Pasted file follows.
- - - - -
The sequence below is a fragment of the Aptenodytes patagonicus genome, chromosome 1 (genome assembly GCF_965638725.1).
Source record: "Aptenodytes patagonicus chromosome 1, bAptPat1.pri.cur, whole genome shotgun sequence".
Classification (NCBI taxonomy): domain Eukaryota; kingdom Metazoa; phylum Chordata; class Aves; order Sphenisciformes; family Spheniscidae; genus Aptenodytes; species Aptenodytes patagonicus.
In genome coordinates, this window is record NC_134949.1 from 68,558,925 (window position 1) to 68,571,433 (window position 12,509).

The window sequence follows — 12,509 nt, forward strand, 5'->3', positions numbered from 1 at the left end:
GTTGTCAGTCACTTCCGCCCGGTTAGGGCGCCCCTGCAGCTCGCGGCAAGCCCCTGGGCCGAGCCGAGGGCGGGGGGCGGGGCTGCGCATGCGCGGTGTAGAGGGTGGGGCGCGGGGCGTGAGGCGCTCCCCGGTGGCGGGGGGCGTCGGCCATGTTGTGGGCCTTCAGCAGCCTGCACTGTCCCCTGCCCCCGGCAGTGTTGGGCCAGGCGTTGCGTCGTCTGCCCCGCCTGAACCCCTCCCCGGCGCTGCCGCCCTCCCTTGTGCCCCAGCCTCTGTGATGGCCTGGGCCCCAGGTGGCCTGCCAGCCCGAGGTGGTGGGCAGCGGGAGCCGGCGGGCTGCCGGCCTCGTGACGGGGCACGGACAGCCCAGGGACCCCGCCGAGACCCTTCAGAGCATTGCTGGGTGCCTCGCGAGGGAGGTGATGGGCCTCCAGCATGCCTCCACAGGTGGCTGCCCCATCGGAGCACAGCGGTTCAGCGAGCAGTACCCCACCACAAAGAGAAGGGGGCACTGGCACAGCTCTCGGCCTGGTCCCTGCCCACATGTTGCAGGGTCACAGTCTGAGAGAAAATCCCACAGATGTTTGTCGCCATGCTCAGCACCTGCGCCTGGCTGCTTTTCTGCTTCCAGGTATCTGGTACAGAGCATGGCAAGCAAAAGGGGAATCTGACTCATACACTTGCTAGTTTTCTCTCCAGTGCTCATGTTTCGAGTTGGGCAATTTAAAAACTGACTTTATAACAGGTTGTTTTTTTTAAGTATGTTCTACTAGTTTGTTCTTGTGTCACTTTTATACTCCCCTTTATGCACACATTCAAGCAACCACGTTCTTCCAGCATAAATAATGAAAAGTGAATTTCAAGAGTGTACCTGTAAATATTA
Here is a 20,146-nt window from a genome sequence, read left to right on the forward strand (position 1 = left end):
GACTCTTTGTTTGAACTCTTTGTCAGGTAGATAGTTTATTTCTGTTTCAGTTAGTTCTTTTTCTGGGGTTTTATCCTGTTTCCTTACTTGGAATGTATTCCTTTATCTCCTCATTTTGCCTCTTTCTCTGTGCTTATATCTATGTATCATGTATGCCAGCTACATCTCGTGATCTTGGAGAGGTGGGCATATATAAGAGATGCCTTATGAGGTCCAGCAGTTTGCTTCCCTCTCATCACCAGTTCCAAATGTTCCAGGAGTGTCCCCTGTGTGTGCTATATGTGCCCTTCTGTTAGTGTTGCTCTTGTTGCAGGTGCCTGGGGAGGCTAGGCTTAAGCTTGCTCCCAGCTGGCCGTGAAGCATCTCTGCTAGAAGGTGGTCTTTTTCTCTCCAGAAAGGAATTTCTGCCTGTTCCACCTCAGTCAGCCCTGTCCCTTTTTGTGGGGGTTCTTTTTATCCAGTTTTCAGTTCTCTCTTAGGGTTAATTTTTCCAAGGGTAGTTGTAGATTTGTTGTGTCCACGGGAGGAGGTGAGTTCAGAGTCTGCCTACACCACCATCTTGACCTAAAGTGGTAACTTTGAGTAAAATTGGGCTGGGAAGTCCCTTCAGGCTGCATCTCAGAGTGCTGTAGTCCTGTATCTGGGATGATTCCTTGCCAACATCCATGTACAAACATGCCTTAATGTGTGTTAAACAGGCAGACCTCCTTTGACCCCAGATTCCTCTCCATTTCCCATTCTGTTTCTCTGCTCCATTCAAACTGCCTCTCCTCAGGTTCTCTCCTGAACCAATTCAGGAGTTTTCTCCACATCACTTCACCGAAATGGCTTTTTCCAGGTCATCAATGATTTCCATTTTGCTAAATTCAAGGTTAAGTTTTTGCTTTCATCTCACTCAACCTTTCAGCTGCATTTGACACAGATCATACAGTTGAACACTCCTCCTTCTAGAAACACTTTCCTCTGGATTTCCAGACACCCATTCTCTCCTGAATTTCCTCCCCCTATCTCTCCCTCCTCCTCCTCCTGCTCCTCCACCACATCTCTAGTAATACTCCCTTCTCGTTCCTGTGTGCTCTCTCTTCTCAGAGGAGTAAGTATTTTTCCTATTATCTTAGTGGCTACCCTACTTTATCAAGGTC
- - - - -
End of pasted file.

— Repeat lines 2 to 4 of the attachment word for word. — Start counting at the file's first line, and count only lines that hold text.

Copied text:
Source record: "Aptenodytes patagonicus chromosome 1, bAptPat1.pri.cur, whole genome shotgun sequence".
Classification (NCBI taxonomy): domain Eukaryota; kingdom Metazoa; phylum Chordata; class Aves; order Sphenisciformes; family Spheniscidae; genus Aptenodytes; species Aptenodytes patagonicus.
In genome coordinates, this window is record NC_134949.1 from 68,558,925 (window position 1) to 68,571,433 (window position 12,509).